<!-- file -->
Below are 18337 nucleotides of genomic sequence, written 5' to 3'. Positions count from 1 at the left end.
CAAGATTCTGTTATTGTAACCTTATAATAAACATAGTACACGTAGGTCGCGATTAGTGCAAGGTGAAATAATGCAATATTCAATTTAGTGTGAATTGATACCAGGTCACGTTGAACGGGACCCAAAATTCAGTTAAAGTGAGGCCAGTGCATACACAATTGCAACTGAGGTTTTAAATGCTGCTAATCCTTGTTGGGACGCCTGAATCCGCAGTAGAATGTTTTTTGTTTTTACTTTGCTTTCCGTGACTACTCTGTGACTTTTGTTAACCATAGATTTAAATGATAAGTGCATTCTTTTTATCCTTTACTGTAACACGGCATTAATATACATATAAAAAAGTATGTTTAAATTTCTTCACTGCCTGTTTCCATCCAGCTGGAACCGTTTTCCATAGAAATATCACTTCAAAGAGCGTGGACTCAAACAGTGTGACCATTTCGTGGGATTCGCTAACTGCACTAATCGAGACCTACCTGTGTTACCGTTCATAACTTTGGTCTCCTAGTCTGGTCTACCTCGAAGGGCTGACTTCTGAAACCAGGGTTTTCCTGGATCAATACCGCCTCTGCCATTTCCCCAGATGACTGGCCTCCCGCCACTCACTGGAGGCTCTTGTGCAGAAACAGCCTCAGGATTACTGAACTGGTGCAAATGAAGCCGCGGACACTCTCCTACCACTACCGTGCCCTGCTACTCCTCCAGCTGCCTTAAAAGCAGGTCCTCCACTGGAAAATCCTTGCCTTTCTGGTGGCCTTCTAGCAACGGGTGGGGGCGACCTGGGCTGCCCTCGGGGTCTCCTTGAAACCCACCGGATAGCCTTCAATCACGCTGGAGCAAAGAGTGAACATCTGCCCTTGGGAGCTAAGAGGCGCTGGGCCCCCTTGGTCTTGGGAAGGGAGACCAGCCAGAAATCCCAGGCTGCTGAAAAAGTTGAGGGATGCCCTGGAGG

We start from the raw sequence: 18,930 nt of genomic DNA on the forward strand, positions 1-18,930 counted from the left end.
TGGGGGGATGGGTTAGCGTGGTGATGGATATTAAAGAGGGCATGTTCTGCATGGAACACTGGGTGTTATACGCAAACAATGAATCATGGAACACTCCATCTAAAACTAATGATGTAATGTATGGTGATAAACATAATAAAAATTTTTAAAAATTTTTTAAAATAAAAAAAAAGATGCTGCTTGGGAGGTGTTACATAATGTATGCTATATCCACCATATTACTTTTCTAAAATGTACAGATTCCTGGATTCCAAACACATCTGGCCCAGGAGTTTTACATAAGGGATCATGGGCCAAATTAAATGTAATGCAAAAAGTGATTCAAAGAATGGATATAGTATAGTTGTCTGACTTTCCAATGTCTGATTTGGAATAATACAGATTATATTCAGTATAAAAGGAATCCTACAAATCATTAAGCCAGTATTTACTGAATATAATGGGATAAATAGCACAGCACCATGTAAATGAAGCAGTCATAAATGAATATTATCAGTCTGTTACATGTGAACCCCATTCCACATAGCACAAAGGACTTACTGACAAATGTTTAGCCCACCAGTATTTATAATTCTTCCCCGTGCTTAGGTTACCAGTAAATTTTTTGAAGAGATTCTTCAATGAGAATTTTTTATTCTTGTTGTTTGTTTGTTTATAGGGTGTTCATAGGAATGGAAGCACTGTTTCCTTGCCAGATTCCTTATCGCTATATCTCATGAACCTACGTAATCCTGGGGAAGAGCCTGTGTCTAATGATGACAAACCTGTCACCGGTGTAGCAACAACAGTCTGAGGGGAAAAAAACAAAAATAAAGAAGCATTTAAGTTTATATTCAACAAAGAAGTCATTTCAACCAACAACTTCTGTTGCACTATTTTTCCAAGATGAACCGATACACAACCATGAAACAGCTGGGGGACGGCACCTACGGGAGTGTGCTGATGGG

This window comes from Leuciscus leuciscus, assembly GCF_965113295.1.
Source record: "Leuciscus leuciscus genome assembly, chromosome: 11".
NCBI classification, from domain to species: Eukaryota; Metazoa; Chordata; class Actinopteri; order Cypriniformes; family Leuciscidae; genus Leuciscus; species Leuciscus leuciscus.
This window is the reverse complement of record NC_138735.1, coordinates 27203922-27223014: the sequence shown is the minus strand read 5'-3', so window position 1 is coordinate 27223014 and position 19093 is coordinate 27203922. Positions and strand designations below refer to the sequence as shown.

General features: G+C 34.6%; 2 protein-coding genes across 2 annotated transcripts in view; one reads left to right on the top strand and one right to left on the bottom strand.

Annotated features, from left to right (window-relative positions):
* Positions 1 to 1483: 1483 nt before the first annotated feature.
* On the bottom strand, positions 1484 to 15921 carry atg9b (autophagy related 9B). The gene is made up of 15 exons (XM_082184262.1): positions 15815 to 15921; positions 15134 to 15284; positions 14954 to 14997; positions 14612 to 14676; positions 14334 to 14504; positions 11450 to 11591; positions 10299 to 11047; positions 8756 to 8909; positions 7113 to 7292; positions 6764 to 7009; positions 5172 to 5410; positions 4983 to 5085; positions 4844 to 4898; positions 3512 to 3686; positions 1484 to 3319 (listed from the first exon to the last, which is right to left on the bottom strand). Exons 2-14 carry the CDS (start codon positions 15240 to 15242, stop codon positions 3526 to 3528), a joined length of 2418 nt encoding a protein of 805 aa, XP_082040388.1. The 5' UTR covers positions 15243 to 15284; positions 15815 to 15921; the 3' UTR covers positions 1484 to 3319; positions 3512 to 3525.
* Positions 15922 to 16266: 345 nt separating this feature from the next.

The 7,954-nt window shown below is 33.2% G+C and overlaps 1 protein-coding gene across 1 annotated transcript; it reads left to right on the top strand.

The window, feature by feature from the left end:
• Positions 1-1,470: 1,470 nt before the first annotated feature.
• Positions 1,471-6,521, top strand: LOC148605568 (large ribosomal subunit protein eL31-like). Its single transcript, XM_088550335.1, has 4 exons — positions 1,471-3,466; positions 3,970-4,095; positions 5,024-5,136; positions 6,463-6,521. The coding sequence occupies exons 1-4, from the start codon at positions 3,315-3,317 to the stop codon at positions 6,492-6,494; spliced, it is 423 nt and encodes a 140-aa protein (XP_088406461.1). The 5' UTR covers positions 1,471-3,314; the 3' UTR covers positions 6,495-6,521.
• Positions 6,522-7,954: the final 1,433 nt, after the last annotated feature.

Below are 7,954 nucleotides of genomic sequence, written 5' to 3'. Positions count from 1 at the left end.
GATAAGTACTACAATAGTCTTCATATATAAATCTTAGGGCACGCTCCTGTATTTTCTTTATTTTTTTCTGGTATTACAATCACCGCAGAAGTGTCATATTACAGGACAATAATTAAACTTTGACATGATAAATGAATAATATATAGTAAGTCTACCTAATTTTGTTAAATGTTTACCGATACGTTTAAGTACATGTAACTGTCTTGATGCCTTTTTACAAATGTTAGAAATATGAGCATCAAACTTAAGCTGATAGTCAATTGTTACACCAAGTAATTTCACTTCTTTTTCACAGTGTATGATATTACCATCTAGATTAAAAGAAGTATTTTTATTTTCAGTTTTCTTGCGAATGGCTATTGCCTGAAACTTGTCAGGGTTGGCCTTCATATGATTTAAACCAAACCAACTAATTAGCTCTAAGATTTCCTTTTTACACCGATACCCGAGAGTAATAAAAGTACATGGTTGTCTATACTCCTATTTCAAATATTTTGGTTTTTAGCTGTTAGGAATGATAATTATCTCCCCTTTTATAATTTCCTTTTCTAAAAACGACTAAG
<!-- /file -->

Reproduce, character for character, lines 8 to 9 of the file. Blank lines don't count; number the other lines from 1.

This window is the reverse complement of record NC_138735.1, coordinates 27203922-27223014: the sequence shown is the minus strand read 5'-3', so window position 1 is coordinate 27223014 and position 19093 is coordinate 27203922. Positions and strand designations below refer to the sequence as shown.

General features: G+C 34.6%; 2 protein-coding genes across 2 annotated transcripts in view; one reads left to right on the top strand and one right to left on the bottom strand.